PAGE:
The operatic decline of Flint, Michigan has been well-known since long before Michael Moore ambushed-cammed his way into popular culture. But the story of Flint keeps going, still defying all simple explanations. As 2013 draws down, we check in with two young photojournalists, Brett Carlsen and Juan Madrid, whose Welcome to Flintproject is helping keep the story alive into 2014, to talk about poverty, empowerment, and the perils of “masturbatory photojournalism”.
Roads & Kingdoms: How did you end up in Flint?
Brett Carlsen: I got an offer to do an internship at the Flint Journal and worked there from May to August 2012. I wanted to work there partly because of the documentary “Roger and Me”. I thought it would be a bit more of a historic city, compared to most rural papers. The paper has a very small staff, so we chased news and did the normal stuff you’d expect a paper to do: festivals, fairs, sports, business profiles… We never spent a lot of time with a subject or topic regardless of the nature. Partway through the internship, I proposed digging deeper into the city’s crime. They basically answered: “you go do that on your own time and we’d be happy to run it” – which to me seemed illogical. If I’m going to spend my free time on a project, it might as well stay mine. So I started finding subjects and areas and worked more deeply, spent more time with them. I’ve been photographing some of these people for close to a year now.
R&K: What did you tell Juan to persuade him to join you in this project?
Brett Carlsen: I probably just razzed him into coming out to visit. I know I said something to the nature of “there are so many stories and interesting things here, you have to come out!”
Juan Madrid: It didn’t take much convincing. Brett said I’d probably like the city and told me he had an idea for a project. I hadn’t left upstate New York very often so I took the chance and spent a week there visiting him before my last year at RIT started. I tried not to go in with too many preconceptions.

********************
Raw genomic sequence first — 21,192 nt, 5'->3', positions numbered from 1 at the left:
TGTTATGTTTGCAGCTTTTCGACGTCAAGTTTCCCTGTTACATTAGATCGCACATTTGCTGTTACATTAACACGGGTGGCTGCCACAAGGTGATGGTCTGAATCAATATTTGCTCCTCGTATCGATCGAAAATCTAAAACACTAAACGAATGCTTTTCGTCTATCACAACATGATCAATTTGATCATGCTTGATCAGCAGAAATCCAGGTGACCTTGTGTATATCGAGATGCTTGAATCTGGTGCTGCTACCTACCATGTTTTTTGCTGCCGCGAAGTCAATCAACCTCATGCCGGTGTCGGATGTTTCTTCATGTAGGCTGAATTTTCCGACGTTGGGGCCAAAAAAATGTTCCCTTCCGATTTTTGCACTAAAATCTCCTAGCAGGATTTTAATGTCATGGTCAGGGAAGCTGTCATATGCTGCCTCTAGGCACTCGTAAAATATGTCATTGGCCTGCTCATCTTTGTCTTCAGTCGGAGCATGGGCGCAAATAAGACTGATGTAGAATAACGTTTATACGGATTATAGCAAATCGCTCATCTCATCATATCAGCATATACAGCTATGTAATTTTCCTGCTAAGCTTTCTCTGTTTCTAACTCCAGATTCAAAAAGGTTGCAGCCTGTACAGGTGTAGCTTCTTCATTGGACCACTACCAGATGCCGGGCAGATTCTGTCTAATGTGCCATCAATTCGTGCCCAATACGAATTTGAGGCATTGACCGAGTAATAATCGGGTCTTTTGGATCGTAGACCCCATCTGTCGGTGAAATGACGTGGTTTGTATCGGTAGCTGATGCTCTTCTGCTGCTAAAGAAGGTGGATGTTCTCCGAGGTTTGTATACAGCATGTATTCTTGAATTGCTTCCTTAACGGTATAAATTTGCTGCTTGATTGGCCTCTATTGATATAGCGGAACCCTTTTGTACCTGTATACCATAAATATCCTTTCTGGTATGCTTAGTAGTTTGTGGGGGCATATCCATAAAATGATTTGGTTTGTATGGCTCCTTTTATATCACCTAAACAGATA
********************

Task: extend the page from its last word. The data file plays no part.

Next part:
R&K: Initially, you guys thought about dividing the work between positive stories (shot by Juan) and negative stories (shot by Brett). How did that work out?
Brett Carlsen: Yes, that was our original approach. But the city is much more complex that that. So what ended up happening is Juan finds stories through natural interactions or happenstance, and I dig more to get into things behind closed doors. That approach has certainly been more successful and more honest. It is also very conducive to how we work normally. I’d kill myself if I had to walk around all day finding photographs… Juan on the other hand does it very well.
EVERYONE LOVES TO SHOW YOU THEIR NON-PROFIT OR FUNDRAISER OR NEW COMMUNITY PROJECT… THEY KIND OF HATE SHOWING YOU THEIR GUNS AND DRUGS
R&K: How has that informed the overall project? Did you both naturally gravitate towards poorer communities and areas of the city?
Brett Carlsen: Well, the city is very poor. Most cities have a “bad part” and good parts. While that’s true in Flint, the difference between good and bad is much smaller in financial terms. The majority of Flint is lower to lower middle class. It was a working class city that had its major employers leave. I gravitated towards people doing illegal activities first because I knew it would take a lot more time and effort to get access to. Everyone loves to show you their non-profit or fundraiser or new community project and let you take pictures all day… They kind of hate showing you their guns and drugs.
Juan Madrid: I’m much more interested in exploring marginalized people and places than anything else. I’ve been getting into the idea of using photography to show what’s wrong with society but allowing viewers to come to their own conclusions. I’ve lost faith in the systems that run America. I think capitalism is an extremely destructive system and I tend to photograph those most extremely affected by it.
R&K: Why was Flint a good place to explore these larger themes?
Brett Carlsen: Flint, like many other cities, is kind of sacrificed in the pursuit of lower cost goods or higher profit margins. If a company elects to make an executive decision that moves a factory or jobs somewhere else, that city is now put in limbo. Usually that ends in economic collapse, as there is almost no way to quickly refill a large amount of jobs in a town. When a city goes through that, it takes a lot to recover and continue, especially when the jobs are in manufacturing. My hometown of Rochester went through a similar situation with Kodak. Almost the exact same number of employees from start to finish. However, the major difference was that Kodak employed many engineers and scientists so the city recovered through the new business ventures those people created along with unrelated businesses.
FLINT RAISES THE QUESTION OF WHETHER A SYSTEM IS TRULY WORTHWHILE IF IT REQUIRES THE SUFFERING OF A LARGE PORTION OF THE POPULATION
Juan Madrid: Flint has extreme levels of poverty and issues with violence. It obviously isn’t like the whole city is overrun with gangs or anything like that, but it’s a part of modern America and I think Flint is a great illustration of the country’s issues at large. It raises the question of whether or not a system is truly worthwhile if it requires the suffering of a large portion of the population. I also think it’s a fairly interesting city because of how it is so often portrayed—almost in a propagandistic manner to elicit fear from the general public. I think we’re fighting that way of showing the city and giving it a more human face.